How We Got Here
Indications that the Federal Reserve was nearing an end to its zero interest rate policy first surfaced late last year, with a notable tone change at the Fed’s November 2021 meeting right as inflation was lingering past any reasonable definition of “transitory.” As of November 8, 2021, the market was anticipating zero rate hikes over the next 12 months. By January 2022, that changed to three expected hikes, and then as of today, the market expects the federal reserve target rate to hit approximately 4.50%, requiring five or six additional rate hikes (125-150 bps) to occur by November 2023. As the market has raced to keep pace with the expectation of Fed action, volatility has increased accordingly.
What We Know
- In the first half of 2022 the S&P 500 was down -20% in total return, a threshold that defines “bear market” by most traditional standards. However, National Bureau of Econmic Research (NBER), the final arbiter of official recessionary proclamations, has yet to declare that the market drawdown is coinciding with an economic recession.
- As we near the end of the third calendar quarter, the S&P has ranged between +13.9% to now -2.1% quarter-to-date, with the Fed dumping cold water on the market in order to achieve price stability. Chair Powell’s commentary at both Jackson Hole and the last FOMC meeting reinforced that the Fed is laser-focused on reducing demand; any near-term pain inflicted is intended to be an acute trade-off for what otherwise would be chronic draconian outcomes created by high inflation.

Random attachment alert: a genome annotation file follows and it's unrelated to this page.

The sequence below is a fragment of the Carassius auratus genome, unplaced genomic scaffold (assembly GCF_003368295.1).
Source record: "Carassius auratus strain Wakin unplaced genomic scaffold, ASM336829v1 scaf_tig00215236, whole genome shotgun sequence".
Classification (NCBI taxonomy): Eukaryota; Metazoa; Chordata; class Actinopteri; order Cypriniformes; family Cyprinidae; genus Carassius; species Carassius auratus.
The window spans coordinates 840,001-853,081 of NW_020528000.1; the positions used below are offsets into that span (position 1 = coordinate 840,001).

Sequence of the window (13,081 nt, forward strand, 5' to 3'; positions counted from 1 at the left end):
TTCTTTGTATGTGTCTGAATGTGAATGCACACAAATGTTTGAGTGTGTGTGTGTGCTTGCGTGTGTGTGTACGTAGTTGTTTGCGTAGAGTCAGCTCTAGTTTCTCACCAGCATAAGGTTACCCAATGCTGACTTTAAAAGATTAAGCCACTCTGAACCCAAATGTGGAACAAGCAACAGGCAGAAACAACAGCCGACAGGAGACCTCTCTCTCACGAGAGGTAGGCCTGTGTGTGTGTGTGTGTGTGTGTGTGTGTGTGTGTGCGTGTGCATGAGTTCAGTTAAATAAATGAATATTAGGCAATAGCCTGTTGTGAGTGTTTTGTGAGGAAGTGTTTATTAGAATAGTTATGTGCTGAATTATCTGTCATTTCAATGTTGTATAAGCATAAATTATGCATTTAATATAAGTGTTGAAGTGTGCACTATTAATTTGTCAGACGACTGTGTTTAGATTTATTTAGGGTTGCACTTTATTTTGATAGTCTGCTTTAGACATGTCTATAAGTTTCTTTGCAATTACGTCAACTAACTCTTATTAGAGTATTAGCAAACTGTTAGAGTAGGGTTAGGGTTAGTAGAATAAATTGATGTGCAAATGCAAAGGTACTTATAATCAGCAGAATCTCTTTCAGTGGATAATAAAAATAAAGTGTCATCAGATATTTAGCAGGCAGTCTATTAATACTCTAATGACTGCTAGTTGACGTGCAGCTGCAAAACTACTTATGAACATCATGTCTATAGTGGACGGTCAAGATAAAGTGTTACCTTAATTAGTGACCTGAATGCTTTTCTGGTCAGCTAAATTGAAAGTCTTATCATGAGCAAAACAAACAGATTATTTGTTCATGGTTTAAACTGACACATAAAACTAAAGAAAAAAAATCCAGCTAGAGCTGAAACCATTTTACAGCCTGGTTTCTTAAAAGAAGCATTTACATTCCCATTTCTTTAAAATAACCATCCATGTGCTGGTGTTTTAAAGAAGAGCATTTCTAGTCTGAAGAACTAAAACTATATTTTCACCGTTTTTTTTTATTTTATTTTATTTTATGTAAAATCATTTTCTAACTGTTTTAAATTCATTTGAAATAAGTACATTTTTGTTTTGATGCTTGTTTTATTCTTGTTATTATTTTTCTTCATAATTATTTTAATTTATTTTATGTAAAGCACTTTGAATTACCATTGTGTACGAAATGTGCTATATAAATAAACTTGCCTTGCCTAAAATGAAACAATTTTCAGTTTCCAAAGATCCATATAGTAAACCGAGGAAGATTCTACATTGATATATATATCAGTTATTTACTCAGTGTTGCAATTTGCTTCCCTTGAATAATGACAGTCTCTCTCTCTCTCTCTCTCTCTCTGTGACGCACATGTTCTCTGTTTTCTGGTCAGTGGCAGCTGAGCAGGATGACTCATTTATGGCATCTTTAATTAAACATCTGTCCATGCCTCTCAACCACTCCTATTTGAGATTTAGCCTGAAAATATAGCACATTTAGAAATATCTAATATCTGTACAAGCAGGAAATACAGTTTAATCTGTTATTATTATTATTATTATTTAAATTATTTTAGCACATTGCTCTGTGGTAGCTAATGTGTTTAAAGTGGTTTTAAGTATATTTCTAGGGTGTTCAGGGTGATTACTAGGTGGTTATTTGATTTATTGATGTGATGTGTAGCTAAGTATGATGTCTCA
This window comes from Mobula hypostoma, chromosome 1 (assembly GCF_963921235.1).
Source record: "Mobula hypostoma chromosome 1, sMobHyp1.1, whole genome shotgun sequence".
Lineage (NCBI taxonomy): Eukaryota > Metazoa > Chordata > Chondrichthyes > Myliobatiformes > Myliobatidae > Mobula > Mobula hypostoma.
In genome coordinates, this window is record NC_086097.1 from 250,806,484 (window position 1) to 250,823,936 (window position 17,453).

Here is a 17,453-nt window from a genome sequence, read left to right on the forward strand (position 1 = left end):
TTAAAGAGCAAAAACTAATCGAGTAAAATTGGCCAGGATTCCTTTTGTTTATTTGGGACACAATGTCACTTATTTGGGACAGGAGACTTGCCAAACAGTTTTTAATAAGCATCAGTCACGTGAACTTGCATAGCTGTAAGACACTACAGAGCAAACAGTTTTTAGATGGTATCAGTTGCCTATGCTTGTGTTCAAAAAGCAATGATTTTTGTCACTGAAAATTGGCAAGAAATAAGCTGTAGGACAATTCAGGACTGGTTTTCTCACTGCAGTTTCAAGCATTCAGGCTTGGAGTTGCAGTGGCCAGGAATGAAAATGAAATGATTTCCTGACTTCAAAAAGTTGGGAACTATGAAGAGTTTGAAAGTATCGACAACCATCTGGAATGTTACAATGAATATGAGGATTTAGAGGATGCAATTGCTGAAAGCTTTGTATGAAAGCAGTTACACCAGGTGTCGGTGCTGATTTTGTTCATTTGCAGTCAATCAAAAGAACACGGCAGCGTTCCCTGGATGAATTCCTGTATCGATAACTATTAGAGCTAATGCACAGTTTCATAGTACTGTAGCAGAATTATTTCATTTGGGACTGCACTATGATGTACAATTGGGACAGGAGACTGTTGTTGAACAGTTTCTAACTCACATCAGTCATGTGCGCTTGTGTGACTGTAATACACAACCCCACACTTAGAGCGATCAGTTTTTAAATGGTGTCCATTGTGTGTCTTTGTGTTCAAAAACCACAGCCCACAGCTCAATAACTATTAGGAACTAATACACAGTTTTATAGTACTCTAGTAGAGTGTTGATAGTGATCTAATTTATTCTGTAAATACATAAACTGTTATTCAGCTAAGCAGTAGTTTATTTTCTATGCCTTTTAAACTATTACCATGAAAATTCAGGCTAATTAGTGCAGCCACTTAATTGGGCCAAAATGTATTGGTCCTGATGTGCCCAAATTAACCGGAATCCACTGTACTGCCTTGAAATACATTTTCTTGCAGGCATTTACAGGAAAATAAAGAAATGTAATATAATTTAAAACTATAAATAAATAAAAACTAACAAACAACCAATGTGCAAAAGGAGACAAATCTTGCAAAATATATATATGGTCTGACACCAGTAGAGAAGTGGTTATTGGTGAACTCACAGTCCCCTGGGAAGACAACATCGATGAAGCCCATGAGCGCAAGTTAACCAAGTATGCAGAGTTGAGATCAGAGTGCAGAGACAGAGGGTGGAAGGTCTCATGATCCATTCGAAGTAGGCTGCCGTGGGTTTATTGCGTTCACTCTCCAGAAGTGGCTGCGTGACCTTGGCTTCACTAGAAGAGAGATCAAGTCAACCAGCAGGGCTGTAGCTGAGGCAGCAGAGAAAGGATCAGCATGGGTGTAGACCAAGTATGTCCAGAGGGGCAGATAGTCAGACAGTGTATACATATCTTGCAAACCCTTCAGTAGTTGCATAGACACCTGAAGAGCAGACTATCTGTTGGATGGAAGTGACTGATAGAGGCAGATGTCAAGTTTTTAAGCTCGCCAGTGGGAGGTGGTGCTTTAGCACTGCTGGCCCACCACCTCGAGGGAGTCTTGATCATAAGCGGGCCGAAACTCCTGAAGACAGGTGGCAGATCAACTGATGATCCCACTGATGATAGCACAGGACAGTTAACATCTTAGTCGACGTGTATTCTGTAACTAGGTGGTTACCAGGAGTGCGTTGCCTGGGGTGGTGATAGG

- Traditional measures of embedded volatility have done a poor job of reflecting conditions ripe for large single-day drawdowns, as we’ve experienced over the past few weeks. Yet the current market volatility suggests we’re wavering between bottom-testing lows and recovery. Despite headline concerns of the bottom falling out of the market due to worsening economic conditions, we’re currently at parity with July 2022 levels. This suggests that the market had begun pricing in the current economic environment, one we diagnosed back in July and March.
- Relative to the 2008 crash, today we’re in an entirely different realm of credit risk when it comes to the health of the consumer, as evidenced by debt service ratios (9.6% now vs the 13.2% peak in 2007), excess savings levels (to the tune of $2.4 trillion), and employment (we currently have two job openings per one unemployed person).
What We Wish We Knew
Public equity investing is a perpetual exercise of trafficking in imperfect information. It also requires a constant reassessment of probability weightings, as hypothetical scenarios become actual outcomes. As helpful as it would be to know whether global central bank actions will result in a hard or soft landing, waiting for perfect certainty is likely to occur long after bottom formation in the US equity markets.
What We Are Doing to Find Out